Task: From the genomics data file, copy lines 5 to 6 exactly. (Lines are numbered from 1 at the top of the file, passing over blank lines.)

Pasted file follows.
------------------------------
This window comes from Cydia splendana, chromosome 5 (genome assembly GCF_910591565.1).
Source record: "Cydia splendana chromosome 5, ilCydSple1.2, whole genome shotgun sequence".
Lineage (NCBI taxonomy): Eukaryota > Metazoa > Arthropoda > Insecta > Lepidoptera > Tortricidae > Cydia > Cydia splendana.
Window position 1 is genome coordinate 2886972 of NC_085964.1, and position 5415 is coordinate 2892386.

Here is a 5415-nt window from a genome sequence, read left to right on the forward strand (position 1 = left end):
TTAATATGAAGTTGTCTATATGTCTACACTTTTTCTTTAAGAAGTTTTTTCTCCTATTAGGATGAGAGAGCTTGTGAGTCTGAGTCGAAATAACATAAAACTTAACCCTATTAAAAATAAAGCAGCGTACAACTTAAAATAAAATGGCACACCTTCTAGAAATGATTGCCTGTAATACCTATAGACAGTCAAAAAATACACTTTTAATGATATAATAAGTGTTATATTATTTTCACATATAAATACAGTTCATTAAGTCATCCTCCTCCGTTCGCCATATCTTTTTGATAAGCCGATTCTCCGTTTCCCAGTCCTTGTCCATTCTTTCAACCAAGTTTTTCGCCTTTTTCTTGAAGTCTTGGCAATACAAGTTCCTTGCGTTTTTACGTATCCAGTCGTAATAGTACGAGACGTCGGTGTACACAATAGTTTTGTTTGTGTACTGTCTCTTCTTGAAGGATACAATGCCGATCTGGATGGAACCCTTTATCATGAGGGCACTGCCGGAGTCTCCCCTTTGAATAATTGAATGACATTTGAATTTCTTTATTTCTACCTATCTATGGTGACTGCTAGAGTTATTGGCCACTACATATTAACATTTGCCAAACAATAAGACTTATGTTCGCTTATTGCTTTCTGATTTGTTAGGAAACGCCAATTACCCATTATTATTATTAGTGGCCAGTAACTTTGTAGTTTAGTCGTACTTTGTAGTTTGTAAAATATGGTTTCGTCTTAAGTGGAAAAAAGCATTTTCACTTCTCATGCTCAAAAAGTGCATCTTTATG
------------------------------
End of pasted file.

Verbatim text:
Here is a 5415-nt window from a genome sequence, read left to right on the forward strand (position 1 = left end):
TTAATATGAAGTTGTCTATATGTCTACACTTTTTCTTTAAGAAGTTTTTTCTCCTATTAGGATGAGAGAGCTTGTGAGTCTGAGTCGAAATAACATAAAACTTAACCCTATTAAAAATAAAGCAGCGTACAACTTAAAATAAAATGGCACACCTTCTAGAAATGATTGCCTGTAATACCTATAGACAGTCAAAAAATACACTTTTAATGATATAATAAGTGTTATATTATTTTCACATATAAATACAGTTCATTAAGTCATCCTCCTCCGTTCGCCATATCTTTTTGATAAGCCGATTCTCCGTTTCCCAGTCCTTGTCCATTCTTTCAACCAAGTTTTTCGCCTTTTTCTTGAAGTCTTGGCAATACAAGTTCCTTGCGTTTTTACGTATCCAGTCGTAATAGTACGAGACGTCGGTGTACACAATAGTTTTGTTTGTGTACTGTCTCTTCTTGAAGGATACAATGCCGATCTGGATGGAACCCTTTATCATGAGGGCACTGCCGGAGTCTCCCCTTTGAATAATTGAATGACATTTGAATTTCTTTATTTCTACCTATCTATGGTGACTGCTAGAGTTATTGGCCACTACATATTAACATTTGCCAAACAATAAGACTTATGTTCGCTTATTGCTTTCTGATTTGTTAGGAAACGCCAATTACCCATTATTATTATTAGTGGCCAGTAACTTTGTAGTTTAGTCGTACTTTGTAGTTTGTAAAATATGGTTTCGTCTTAAGTGGAAAAAAGCATTTTCACTTCTCATGCTCAAAAAGTGCATCTTTATG